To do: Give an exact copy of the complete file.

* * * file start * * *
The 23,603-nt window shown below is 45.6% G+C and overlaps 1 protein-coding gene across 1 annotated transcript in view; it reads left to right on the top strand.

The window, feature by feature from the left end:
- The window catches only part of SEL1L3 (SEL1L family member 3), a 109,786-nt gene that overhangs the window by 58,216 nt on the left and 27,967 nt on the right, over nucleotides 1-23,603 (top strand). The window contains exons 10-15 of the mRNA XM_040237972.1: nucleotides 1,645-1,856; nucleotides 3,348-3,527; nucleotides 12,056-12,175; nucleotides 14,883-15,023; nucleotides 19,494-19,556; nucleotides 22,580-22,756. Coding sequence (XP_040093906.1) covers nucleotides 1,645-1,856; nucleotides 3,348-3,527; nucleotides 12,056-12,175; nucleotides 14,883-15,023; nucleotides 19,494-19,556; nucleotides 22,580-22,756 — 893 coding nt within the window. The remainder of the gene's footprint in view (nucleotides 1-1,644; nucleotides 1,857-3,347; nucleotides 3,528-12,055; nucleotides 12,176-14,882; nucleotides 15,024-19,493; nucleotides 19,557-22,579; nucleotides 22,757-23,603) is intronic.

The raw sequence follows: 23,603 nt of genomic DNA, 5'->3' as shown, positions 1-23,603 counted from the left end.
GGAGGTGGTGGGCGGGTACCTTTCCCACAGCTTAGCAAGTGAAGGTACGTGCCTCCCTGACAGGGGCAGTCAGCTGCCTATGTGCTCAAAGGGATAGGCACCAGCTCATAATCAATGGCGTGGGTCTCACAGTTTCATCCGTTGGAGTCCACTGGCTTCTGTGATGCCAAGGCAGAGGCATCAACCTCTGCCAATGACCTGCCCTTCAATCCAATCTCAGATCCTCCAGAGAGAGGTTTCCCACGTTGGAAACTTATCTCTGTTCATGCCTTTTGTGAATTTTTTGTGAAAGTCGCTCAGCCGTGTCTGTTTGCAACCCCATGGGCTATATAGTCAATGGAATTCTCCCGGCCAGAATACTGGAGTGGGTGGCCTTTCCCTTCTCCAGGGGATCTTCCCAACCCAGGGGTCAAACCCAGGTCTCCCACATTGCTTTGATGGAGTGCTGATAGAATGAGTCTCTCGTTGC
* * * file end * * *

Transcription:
The 23,603-nt window shown below is 45.6% G+C and overlaps 1 protein-coding gene across 1 annotated transcript in view; it reads left to right on the top strand.

The window, feature by feature from the left end:
- The window catches only part of SEL1L3 (SEL1L family member 3), a 109,786-nt gene that overhangs the window by 58,216 nt on the left and 27,967 nt on the right, over nucleotides 1-23,603 (top strand). The window contains exons 10-15 of the mRNA XM_040237972.1: nucleotides 1,645-1,856; nucleotides 3,348-3,527; nucleotides 12,056-12,175; nucleotides 14,883-15,023; nucleotides 19,494-19,556; nucleotides 22,580-22,756. Coding sequence (XP_040093906.1) covers nucleotides 1,645-1,856; nucleotides 3,348-3,527; nucleotides 12,056-12,175; nucleotides 14,883-15,023; nucleotides 19,494-19,556; nucleotides 22,580-22,756 — 893 coding nt within the window. The remainder of the gene's footprint in view (nucleotides 1-1,644; nucleotides 1,857-3,347; nucleotides 3,528-12,055; nucleotides 12,176-14,882; nucleotides 15,024-19,493; nucleotides 19,557-22,579; nucleotides 22,757-23,603) is intronic.

The raw sequence follows: 23,603 nt of genomic DNA, 5'->3' as shown, positions 1-23,603 counted from the left end.
GGAGGTGGTGGGCGGGTACCTTTCCCACAGCTTAGCAAGTGAAGGTACGTGCCTCCCTGACAGGGGCAGTCAGCTGCCTATGTGCTCAAAGGGATAGGCACCAGCTCATAATCAATGGCGTGGGTCTCACAGTTTCATCCGTTGGAGTCCACTGGCTTCTGTGATGCCAAGGCAGAGGCATCAACCTCTGCCAATGACCTGCCCTTCAATCCAATCTCAGATCCTCCAGAGAGAGGTTTCCCACGTTGGAAACTTATCTCTGTTCATGCCTTTTGTGAATTTTTTGTGAAAGTCGCTCAGCCGTGTCTGTTTGCAACCCCATGGGCTATATAGTCAATGGAATTCTCCCGGCCAGAATACTGGAGTGGGTGGCCTTTCCCTTCTCCAGGGGATCTTCCCAACCCAGGGGTCAAACCCAGGTCTCCCACATTGCTTTGATGGAGTGCTGATAGAATGAGTCTCTCGTTGC